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  1. Nervous1st
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    Nervous1st Senior Member

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    Rhetorical Questions

    Discussion in 'Word Mechanics' started by Nervous1st, Aug 31, 2009.

    Hi all,

    In my novel, the main character asks herself a lot of questions. Since is is a 'journey of self discovery' theme, she questions herself constantly.

    Examples are:

    What is wrong with me?
    I don't think he could do something like this, do I?
    Did I just say that out loud?

    We all do this in real life. Every day I question myself: What do I feel like for lunch? What are we going to have for dinner?

    Anyway, I seem to recall someone saying that using rhetorical questions was a big no-no. Is it just another example of 'lazy' writing? Obviously I understand that overusing them would be annoying but does anyone of the laws on this?
     
  2. thirdwind
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    thirdwind Contributing Member Contest Administrator Reviewer Contributor

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    There aren't any rules or guidelines for something like this. As a writer, I would say it all depends on how well the piece is written. As a reader, however, I do admit that I would find it annoying to keep seeing something like this pop up often.
     
  3. marina
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    marina Contributing Member Contributor

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    I've never heard any rule about the use of rhetorical questions. I'd only warn that if she's constantly asking these questions it will get tiresome. You could change it up by saying: I wondered... rather than only posing it as a question.
     
  4. arron89
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    arron89 Banned

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    Just because you do something in real life, doesn't mean it belongs in your writing. I say "umm" and "like" a lot when I'm speaking, but I would never write like that, even if I was trying to portray myself in fiction.
    Certainly if its your intention to show that the character is questioning herself constantly then include a few, but don't make it annoyingly repetitive, and make sure it always contributes something valuable.
     
  5. Nervous1st
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    Nervous1st Senior Member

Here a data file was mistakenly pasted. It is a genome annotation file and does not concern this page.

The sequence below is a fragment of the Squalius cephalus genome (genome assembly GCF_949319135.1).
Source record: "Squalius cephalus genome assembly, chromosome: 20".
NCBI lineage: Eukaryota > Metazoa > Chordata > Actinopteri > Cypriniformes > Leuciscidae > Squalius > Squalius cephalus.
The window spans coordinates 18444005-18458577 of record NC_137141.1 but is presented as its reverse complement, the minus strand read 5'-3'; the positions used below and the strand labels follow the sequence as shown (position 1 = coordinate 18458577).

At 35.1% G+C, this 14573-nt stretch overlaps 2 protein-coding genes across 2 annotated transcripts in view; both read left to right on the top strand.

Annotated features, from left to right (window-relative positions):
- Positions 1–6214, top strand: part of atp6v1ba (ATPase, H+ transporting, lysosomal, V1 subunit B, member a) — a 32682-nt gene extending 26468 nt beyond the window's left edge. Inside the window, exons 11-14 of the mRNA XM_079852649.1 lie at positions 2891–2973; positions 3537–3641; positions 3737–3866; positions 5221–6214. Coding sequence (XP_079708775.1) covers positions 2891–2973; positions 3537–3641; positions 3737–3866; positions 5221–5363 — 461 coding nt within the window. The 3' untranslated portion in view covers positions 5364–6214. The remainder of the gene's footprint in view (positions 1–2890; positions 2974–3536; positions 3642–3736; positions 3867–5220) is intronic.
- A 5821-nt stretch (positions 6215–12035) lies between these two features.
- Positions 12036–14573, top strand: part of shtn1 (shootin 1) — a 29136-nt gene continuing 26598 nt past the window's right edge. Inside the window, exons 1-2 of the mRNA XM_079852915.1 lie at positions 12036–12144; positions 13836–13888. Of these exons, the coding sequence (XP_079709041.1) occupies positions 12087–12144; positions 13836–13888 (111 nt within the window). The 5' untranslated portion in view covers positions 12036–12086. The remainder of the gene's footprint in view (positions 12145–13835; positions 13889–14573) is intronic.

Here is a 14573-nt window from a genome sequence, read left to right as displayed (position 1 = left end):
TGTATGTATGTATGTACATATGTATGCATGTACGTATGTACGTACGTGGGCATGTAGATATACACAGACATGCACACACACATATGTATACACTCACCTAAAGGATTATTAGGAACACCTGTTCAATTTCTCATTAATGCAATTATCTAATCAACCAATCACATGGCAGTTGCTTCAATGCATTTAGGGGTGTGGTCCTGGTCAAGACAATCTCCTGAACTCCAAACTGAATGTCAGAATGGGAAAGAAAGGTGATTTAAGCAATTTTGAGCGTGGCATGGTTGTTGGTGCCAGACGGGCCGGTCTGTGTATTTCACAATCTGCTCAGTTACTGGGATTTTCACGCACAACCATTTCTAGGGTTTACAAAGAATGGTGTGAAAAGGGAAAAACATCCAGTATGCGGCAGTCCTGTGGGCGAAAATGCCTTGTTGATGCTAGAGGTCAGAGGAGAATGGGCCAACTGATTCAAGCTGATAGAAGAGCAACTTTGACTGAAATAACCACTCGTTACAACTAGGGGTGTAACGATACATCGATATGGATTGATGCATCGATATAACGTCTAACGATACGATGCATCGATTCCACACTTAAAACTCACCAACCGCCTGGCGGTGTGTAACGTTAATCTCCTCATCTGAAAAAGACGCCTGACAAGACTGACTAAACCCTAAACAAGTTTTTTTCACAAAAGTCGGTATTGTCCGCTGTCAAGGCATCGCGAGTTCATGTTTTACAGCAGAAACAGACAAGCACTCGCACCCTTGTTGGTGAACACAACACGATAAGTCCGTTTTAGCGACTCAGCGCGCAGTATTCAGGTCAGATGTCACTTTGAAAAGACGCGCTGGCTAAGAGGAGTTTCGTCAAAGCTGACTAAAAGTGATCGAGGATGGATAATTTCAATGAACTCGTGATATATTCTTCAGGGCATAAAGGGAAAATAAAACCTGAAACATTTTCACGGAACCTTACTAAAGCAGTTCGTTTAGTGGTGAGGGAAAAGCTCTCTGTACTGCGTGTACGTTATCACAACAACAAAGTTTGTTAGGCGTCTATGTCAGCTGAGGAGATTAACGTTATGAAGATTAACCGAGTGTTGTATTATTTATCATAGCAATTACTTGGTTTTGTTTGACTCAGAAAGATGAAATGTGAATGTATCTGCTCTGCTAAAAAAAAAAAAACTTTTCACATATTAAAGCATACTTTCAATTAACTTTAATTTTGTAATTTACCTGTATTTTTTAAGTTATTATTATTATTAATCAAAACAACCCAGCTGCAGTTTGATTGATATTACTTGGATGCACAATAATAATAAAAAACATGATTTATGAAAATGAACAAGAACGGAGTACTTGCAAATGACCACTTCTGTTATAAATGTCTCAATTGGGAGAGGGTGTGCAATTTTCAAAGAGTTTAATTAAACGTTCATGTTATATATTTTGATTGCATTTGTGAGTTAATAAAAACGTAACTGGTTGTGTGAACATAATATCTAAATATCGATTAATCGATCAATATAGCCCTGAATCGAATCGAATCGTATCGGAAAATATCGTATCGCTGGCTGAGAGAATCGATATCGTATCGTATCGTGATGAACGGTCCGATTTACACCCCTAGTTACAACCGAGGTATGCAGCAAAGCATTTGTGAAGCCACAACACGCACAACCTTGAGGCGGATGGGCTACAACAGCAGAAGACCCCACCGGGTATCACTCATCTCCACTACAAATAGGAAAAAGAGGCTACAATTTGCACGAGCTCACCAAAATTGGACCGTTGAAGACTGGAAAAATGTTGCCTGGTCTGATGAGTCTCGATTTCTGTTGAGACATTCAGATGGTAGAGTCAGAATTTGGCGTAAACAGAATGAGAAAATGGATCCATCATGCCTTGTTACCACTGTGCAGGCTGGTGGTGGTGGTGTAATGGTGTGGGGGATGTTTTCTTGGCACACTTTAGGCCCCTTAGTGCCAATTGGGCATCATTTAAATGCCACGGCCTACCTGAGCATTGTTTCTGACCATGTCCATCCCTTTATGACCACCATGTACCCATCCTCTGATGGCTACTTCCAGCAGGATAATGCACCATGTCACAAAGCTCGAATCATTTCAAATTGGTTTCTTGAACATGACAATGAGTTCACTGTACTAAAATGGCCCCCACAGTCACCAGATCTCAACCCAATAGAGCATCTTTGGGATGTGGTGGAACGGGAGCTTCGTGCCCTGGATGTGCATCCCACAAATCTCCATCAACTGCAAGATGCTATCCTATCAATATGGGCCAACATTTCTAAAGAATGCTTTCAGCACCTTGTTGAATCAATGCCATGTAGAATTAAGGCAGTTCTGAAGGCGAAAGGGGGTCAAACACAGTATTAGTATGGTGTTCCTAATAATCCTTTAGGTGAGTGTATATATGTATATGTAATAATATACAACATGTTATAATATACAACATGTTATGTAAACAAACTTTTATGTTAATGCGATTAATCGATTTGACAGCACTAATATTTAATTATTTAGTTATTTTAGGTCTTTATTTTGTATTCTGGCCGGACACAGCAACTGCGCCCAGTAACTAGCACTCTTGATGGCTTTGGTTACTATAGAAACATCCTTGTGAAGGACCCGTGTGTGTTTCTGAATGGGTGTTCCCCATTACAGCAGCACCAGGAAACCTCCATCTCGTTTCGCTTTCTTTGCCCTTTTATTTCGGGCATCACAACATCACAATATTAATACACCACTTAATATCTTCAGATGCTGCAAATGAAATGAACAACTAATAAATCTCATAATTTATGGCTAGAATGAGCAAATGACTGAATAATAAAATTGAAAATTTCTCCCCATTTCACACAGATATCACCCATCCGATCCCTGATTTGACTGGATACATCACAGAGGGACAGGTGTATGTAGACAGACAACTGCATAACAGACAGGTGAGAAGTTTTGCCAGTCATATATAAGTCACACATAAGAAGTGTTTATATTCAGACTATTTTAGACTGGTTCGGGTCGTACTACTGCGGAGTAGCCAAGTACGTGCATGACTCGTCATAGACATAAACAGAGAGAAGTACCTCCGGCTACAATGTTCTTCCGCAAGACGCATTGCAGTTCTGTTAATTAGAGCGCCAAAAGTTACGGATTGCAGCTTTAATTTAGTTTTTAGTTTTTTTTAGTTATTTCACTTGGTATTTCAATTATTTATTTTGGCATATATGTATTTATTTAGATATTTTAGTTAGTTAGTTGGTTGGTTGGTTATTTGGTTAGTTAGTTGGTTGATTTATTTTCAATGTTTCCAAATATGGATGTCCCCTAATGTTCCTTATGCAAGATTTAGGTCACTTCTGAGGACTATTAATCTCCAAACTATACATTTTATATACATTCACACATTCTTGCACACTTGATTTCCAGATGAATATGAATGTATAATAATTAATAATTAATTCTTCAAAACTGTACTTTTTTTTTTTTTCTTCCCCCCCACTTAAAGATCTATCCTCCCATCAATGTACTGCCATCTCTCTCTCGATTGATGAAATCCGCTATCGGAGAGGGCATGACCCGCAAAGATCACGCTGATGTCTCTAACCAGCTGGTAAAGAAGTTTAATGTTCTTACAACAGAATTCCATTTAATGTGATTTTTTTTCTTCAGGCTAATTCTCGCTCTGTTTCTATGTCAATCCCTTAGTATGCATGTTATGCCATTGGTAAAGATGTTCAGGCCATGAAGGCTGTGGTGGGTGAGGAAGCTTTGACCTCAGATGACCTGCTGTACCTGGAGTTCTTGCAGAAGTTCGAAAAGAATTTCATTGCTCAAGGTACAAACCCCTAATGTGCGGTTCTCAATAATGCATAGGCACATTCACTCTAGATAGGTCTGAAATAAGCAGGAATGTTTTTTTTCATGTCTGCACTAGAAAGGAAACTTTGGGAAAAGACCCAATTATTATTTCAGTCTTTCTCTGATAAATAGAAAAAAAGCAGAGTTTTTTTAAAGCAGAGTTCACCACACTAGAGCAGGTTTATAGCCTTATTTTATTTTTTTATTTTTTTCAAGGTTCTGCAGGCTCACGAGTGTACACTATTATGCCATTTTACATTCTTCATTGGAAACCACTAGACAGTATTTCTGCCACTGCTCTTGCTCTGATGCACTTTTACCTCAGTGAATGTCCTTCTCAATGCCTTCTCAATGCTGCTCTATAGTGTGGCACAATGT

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    Of course. Obviously they're are not silly questions like I used in my examples, they are meaningful and questions her sanity.

    It's certainly not too repetitive but I did wonder if even a few were considered 'bad writing'.

    Thanks for the responses.
     
  6. Pallas
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    Pallas Contributing Member Contributor

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    I use quite the few rhetorical questions; nothing defines an introspective journey quite like a rhetorical question, well the journey helps too, haha :)
     
  7. sorites
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    sorites Senior Member

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    I have read advice against using rhetorical questions. I occasionally use them, but I try to keep it to a minimum. If I remember right, whoever was railing against them said that they confound the reader who does not like to have a bunch of questions asked, but not answered. It is better to phrase it so it's not in the form of a question. As marina says, I wondered..., etc. I suppose this might be a more rigid rule when it comes to rhetorical questions as opposed to asked-and-answered questions. Had I said that out loud? Apparently, yes, I had. I really needed to work on training my brain to keep a tighter lip when my mouth was around.
     
  8. HorusEye
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    HorusEye Contributing Member Contributor

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    Watch "The Thin Red Line"

    It's a war movie taking place in the pacific. The MC's thoughts are projected onto most of the film and he asks rhetorical questions endlessly. Introvert, wondering about the meaning of life, loss of innocence, hopelessness of war, and all.